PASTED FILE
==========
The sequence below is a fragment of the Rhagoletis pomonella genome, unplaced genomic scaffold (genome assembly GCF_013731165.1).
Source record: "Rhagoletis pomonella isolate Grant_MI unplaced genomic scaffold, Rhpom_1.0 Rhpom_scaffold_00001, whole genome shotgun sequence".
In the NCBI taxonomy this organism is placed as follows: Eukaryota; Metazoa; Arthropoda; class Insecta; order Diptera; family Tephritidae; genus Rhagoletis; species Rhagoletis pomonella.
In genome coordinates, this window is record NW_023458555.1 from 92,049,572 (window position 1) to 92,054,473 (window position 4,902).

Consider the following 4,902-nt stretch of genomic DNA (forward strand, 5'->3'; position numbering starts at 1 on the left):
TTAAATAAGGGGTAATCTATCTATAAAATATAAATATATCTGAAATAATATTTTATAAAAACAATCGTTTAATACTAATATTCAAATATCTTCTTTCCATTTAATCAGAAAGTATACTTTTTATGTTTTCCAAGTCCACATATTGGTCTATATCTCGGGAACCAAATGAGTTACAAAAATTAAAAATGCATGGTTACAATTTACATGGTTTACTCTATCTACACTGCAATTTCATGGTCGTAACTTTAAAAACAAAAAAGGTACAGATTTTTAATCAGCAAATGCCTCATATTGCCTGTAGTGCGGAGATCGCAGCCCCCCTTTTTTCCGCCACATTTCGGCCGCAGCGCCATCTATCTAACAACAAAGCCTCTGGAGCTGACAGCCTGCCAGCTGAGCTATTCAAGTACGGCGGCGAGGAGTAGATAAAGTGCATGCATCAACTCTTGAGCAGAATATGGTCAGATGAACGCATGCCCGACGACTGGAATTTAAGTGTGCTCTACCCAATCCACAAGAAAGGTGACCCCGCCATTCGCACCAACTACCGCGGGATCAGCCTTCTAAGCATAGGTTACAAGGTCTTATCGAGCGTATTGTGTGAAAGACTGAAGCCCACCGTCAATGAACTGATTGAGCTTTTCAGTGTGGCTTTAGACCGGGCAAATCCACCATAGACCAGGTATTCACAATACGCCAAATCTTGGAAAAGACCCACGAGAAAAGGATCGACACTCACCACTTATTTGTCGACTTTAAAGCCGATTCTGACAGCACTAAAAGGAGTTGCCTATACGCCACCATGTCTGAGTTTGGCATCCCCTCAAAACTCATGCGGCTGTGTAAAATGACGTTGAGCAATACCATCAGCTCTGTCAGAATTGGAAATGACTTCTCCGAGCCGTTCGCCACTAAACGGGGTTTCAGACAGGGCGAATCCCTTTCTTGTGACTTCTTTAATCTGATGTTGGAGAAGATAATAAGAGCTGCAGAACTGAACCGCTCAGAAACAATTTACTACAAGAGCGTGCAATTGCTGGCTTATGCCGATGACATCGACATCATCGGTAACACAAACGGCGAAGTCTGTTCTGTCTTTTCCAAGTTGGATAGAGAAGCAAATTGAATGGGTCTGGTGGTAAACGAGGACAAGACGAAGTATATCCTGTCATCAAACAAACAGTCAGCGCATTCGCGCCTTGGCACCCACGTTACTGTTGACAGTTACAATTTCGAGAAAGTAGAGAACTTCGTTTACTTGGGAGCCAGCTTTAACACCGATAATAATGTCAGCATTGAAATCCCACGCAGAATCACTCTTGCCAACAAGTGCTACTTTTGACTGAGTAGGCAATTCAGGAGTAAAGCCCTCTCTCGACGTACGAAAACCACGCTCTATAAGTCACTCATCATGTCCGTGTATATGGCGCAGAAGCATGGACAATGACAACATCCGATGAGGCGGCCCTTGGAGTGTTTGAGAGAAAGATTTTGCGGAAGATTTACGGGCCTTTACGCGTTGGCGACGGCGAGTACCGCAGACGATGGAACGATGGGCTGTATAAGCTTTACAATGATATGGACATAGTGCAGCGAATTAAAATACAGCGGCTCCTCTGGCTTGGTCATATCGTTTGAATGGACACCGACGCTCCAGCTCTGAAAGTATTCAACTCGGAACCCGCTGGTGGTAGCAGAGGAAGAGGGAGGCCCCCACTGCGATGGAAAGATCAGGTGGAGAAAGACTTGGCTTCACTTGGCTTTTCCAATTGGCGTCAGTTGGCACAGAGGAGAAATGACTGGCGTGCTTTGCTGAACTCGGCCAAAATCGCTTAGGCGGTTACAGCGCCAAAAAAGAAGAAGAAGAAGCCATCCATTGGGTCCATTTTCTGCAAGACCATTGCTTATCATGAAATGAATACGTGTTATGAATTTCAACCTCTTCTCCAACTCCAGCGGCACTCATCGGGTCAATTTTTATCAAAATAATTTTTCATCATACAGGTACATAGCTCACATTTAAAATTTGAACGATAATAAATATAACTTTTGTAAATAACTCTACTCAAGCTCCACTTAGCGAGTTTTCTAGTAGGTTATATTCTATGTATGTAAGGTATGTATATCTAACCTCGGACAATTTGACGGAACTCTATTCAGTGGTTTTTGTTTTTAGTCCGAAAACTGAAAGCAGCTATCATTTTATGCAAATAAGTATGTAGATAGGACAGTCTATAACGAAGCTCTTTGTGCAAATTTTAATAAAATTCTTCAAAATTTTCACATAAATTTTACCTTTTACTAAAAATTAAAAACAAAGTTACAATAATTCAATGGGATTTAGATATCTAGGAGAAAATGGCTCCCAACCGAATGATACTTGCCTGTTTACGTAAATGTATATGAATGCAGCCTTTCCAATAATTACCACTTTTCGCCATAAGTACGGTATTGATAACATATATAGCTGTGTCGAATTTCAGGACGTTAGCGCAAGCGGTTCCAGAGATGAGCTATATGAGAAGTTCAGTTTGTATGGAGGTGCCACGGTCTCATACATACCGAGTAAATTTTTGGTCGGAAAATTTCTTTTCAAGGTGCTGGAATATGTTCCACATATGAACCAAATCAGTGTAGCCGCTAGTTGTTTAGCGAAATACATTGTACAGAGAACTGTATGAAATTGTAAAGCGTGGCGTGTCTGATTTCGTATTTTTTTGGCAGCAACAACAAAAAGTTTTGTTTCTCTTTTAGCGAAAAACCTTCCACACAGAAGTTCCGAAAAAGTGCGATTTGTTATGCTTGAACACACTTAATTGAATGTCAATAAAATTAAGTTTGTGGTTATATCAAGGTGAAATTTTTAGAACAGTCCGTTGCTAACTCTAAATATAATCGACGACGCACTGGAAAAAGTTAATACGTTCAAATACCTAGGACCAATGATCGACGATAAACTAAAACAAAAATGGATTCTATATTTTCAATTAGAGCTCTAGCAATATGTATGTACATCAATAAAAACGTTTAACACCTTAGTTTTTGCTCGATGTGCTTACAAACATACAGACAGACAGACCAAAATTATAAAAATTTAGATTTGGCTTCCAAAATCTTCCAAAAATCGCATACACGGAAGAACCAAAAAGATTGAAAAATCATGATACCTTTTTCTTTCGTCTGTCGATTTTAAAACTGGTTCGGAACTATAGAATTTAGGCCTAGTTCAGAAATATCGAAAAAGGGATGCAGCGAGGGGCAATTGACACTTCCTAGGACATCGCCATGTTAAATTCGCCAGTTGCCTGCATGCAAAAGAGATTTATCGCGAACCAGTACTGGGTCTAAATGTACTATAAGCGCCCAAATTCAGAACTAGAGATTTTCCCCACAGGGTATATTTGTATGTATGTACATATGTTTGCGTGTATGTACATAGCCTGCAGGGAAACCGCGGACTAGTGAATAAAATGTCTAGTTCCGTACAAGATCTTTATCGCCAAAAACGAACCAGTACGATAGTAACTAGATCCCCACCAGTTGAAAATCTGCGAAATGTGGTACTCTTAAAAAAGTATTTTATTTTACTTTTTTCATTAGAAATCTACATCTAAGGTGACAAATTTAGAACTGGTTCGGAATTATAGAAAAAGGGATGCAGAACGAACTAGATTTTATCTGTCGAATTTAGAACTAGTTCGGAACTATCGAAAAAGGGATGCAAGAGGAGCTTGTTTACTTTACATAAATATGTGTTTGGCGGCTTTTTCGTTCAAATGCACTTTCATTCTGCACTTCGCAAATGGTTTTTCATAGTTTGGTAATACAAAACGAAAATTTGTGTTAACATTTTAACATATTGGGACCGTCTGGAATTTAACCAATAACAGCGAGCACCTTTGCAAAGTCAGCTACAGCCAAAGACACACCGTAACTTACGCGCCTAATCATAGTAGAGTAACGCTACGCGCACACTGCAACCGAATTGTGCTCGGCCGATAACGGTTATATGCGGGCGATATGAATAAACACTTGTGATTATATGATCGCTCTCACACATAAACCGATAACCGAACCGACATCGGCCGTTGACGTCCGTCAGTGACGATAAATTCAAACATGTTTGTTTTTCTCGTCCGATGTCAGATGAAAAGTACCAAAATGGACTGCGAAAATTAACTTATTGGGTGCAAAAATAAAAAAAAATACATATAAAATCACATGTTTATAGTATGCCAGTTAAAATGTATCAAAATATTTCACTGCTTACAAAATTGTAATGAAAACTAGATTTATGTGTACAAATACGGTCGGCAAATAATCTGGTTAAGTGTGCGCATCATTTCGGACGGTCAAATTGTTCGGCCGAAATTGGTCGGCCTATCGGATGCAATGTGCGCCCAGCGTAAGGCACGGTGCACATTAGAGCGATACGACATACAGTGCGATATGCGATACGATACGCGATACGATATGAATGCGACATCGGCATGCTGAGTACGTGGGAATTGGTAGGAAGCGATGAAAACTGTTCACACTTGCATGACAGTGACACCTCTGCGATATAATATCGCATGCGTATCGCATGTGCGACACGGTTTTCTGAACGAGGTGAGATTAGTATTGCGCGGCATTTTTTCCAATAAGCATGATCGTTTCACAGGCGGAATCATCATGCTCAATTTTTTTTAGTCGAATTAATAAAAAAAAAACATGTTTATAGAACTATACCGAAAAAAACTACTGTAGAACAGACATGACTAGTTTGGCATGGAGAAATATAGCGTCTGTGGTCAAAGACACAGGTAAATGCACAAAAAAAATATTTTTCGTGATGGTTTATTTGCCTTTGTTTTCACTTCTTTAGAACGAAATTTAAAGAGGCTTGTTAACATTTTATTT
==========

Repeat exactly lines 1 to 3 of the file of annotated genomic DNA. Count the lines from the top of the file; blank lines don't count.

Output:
The sequence below is a fragment of the Rhagoletis pomonella genome, unplaced genomic scaffold (genome assembly GCF_013731165.1).
Source record: "Rhagoletis pomonella isolate Grant_MI unplaced genomic scaffold, Rhpom_1.0 Rhpom_scaffold_00001, whole genome shotgun sequence".
In the NCBI taxonomy this organism is placed as follows: Eukaryota; Metazoa; Arthropoda; class Insecta; order Diptera; family Tephritidae; genus Rhagoletis; species Rhagoletis pomonella.